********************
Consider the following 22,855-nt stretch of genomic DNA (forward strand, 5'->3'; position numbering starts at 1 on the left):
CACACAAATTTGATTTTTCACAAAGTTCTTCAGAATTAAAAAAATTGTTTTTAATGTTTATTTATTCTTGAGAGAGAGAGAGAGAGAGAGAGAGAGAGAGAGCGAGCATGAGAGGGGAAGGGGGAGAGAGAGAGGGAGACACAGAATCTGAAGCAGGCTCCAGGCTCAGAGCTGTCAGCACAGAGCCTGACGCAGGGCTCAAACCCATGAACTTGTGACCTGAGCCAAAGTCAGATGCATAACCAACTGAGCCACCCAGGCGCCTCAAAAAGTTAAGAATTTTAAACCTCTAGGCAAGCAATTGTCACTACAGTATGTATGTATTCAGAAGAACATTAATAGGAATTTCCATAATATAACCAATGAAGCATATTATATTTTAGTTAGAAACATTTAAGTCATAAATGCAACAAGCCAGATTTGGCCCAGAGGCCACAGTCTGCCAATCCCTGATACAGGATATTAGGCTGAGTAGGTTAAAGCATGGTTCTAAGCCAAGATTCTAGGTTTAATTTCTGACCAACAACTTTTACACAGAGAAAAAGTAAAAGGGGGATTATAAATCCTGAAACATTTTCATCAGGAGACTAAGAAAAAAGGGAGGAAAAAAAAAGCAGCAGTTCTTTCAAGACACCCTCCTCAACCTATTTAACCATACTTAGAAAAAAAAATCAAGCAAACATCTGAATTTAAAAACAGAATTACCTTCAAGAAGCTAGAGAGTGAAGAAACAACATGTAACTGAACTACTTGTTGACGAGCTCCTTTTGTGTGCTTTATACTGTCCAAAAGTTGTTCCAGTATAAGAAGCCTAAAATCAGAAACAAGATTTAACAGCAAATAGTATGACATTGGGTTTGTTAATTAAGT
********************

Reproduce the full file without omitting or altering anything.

Consider the following 22,855-nt stretch of genomic DNA (forward strand, 5'->3'; position numbering starts at 1 on the left):
CACACAAATTTGATTTTTCACAAAGTTCTTCAGAATTAAAAAAATTGTTTTTAATGTTTATTTATTCTTGAGAGAGAGAGAGAGAGAGAGAGAGAGAGAGAGCGAGCATGAGAGGGGAAGGGGGAGAGAGAGAGGGAGACACAGAATCTGAAGCAGGCTCCAGGCTCAGAGCTGTCAGCACAGAGCCTGACGCAGGGCTCAAACCCATGAACTTGTGACCTGAGCCAAAGTCAGATGCATAACCAACTGAGCCACCCAGGCGCCTCAAAAAGTTAAGAATTTTAAACCTCTAGGCAAGCAATTGTCACTACAGTATGTATGTATTCAGAAGAACATTAATAGGAATTTCCATAATATAACCAATGAAGCATATTATATTTTAGTTAGAAACATTTAAGTCATAAATGCAACAAGCCAGATTTGGCCCAGAGGCCACAGTCTGCCAATCCCTGATACAGGATATTAGGCTGAGTAGGTTAAAGCATGGTTCTAAGCCAAGATTCTAGGTTTAATTTCTGACCAACAACTTTTACACAGAGAAAAAGTAAAAGGGGGATTATAAATCCTGAAACATTTTCATCAGGAGACTAAGAAAAAAGGGAGGAAAAAAAAAGCAGCAGTTCTTTCAAGACACCCTCCTCAACCTATTTAACCATACTTAGAAAAAAAAATCAAGCAAACATCTGAATTTAAAAACAGAATTACCTTCAAGAAGCTAGAGAGTGAAGAAACAACATGTAACTGAACTACTTGTTGACGAGCTCCTTTTGTGTGCTTTATACTGTCCAAAAGTTGTTCCAGTATAAGAAGCCTAAAATCAGAAACAAGATTTAACAGCAAATAGTATGACATTGGGTTTGTTAATTAAGT